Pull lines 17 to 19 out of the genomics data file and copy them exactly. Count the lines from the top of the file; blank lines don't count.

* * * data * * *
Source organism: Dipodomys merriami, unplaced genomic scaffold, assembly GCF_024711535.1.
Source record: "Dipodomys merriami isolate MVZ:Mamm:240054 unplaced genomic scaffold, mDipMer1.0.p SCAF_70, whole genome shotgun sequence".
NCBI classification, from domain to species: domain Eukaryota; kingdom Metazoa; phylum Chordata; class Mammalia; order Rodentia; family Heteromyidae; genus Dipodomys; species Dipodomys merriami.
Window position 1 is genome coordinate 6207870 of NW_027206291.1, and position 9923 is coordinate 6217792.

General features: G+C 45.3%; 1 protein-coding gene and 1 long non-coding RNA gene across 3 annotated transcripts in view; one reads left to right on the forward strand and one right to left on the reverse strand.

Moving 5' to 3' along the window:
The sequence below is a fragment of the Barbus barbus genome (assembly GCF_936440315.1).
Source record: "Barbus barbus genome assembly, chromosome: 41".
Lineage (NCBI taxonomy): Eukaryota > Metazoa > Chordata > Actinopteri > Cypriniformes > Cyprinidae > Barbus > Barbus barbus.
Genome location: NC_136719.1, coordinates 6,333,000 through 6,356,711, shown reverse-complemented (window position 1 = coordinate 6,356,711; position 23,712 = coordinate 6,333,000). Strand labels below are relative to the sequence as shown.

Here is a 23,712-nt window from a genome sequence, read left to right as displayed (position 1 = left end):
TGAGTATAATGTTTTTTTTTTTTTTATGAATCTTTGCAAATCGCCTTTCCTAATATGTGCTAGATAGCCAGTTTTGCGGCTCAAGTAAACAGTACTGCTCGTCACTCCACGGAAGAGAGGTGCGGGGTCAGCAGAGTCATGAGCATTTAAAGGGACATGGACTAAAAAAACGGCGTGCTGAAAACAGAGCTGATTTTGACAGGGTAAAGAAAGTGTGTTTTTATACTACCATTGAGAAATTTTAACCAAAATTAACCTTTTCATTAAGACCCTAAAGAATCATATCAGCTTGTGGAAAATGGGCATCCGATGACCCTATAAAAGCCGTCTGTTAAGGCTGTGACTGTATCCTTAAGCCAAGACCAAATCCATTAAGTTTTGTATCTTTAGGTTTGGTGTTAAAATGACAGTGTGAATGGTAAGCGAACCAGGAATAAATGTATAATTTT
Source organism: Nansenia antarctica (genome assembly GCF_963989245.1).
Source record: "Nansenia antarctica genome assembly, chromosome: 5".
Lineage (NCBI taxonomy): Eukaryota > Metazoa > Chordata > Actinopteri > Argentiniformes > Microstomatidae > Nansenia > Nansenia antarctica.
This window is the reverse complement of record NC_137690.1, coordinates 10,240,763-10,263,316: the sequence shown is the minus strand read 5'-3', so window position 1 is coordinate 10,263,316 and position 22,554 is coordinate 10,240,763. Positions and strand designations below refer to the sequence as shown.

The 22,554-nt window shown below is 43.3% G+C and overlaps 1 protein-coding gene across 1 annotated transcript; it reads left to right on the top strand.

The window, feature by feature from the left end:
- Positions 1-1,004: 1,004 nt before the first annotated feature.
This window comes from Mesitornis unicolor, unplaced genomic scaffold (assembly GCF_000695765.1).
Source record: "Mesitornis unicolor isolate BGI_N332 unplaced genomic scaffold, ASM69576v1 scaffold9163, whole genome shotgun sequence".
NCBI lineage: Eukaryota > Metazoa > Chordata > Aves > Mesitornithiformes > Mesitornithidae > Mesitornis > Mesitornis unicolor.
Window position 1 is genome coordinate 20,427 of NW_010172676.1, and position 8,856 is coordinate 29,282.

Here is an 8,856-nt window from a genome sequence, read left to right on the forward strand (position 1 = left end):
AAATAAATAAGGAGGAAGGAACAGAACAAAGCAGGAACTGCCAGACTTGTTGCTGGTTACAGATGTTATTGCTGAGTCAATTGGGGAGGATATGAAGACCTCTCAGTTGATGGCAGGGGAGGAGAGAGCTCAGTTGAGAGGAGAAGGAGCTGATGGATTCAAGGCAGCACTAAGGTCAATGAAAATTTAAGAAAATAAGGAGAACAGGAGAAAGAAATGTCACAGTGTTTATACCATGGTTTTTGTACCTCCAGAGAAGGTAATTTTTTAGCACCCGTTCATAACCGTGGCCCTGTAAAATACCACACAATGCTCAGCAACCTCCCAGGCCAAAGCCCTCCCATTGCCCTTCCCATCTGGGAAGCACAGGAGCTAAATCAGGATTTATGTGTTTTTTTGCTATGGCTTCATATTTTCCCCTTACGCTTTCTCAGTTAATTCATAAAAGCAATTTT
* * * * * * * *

The 22,554-nt window shown below is 43.3% G+C and overlaps 1 protein-coding gene across 1 annotated transcript; it reads left to right on the top strand.

The window, feature by feature from the left end:
- Positions 1-1,004: 1,004 nt before the first annotated feature.